From its opening moments, when

Zigmund Fraud

(Scott Shuker) and

Zin Van Del

(EJ Regier) pop up through trapdoors in the floor and begin spouting heavily alliterated evil plans, the tone of the

is set.



, a yearly

production for

, takes all the happenstance, intrigue and idiosyncracies of a year in Santa Fe and satires it—100 years in the past.

It's almost too much to envision the lovely and lewd

Zoey Villa

(Melissa Pippin-Carson) becoming as worn out and, dare I say, tired as


character in

. And watching

Juana Rolla Doobie

(Shawna Howley/Helana Aguiar) become

through a history quiz reminiscent of

's "

" skit is an all-too-familiar reminder of just how absurd the whole

process can sometimes be.

Credits: John Hayes
Credits: John Hayes


shout-outs continue with

Will Shuster

(Ryan Kochevar), whose charming-but-bumbling mad scientist caricatures

's role in

, itself a parody, and even takes a few musical queues as well


"It's Gov. Richardson's swan song," co-director

Eliot Gray Fisher

said in a recent interview, and the character of

Gov. Beard Richerman

(played brilliantly by 14-year-old Tommy Roman), succeeds not only in legalizing marijuana "for medicinal purposes only" (as the audience is frequently, and facetiously, reminded) but also in using government funds to pad the pockets of his cabinet and almost running off to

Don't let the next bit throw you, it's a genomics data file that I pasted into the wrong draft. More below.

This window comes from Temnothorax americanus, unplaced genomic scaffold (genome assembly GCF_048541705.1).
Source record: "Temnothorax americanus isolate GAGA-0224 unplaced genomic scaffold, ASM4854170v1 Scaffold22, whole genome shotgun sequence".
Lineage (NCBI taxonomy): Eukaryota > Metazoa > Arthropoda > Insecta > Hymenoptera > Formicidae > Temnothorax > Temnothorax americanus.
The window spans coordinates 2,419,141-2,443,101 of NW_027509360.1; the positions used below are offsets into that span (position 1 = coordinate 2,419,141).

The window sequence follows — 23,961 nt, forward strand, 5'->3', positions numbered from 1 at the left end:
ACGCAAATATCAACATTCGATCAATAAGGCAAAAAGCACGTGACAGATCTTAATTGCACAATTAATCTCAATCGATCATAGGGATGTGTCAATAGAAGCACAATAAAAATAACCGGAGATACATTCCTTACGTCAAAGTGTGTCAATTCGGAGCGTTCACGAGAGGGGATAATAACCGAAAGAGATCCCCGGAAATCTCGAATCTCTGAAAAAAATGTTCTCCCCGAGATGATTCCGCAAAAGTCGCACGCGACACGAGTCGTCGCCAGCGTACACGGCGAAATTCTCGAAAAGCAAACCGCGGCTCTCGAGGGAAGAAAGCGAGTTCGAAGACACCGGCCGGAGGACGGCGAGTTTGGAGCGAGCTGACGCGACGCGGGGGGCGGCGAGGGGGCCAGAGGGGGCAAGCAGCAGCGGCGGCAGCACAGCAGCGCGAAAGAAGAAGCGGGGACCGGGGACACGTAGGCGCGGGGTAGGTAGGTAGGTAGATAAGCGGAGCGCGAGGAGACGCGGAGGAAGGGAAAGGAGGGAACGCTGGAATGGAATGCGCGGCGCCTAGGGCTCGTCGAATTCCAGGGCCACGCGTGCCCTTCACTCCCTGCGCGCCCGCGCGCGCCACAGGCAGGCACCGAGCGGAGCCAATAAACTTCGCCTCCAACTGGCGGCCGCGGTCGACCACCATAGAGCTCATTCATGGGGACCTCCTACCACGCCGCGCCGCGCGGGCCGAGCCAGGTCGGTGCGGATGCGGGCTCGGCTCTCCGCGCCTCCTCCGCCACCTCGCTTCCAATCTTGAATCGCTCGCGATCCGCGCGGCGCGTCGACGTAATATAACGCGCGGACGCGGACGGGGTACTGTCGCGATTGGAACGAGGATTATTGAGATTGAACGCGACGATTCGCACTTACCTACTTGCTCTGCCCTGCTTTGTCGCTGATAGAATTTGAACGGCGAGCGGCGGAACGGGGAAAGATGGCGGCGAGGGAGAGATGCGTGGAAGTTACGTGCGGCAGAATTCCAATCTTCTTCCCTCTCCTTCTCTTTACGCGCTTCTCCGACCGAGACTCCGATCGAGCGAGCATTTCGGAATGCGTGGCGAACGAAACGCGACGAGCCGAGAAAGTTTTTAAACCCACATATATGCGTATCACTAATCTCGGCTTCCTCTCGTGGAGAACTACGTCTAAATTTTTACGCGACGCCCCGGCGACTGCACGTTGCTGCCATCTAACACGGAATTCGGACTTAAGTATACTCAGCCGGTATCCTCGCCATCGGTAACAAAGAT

(the country, not the town).

It's an amusing, if borderline excessive, blend of political satire and good-natured

fun (as good melodrama should be), though not without its problems. The uproarious audience (which is encouraged, I might add) at times drowned out some of the quieter actors' lines, or the action on stage ground to an awkward halt as the cast was forced to await the end of a particularly boisterous fit of laughter. And the dance routines, while light-hearted and amusing, were still a bit rough around the edges. Still, for community theater, you work with what you can get.

makes a cheerful appearance as a half-

's monster, half-

sideshow. And


shouting "This is why we can't have nice things!" at the 25-foot papier-mâché pot-reference when it kidnaps his love interest,

Juana Rolla Doobie

's not-quite-identical twin sister

Maria Juana Doobie

(Cristina Vigil), and—get this—climbs the bell tower of the

earned some laughs.

Oh, and the

was present. Watching the disco dance party for


's inauguration as

was both humorous and painful, but seeing the real

get lifted on stage to participate in the dance? Priceless.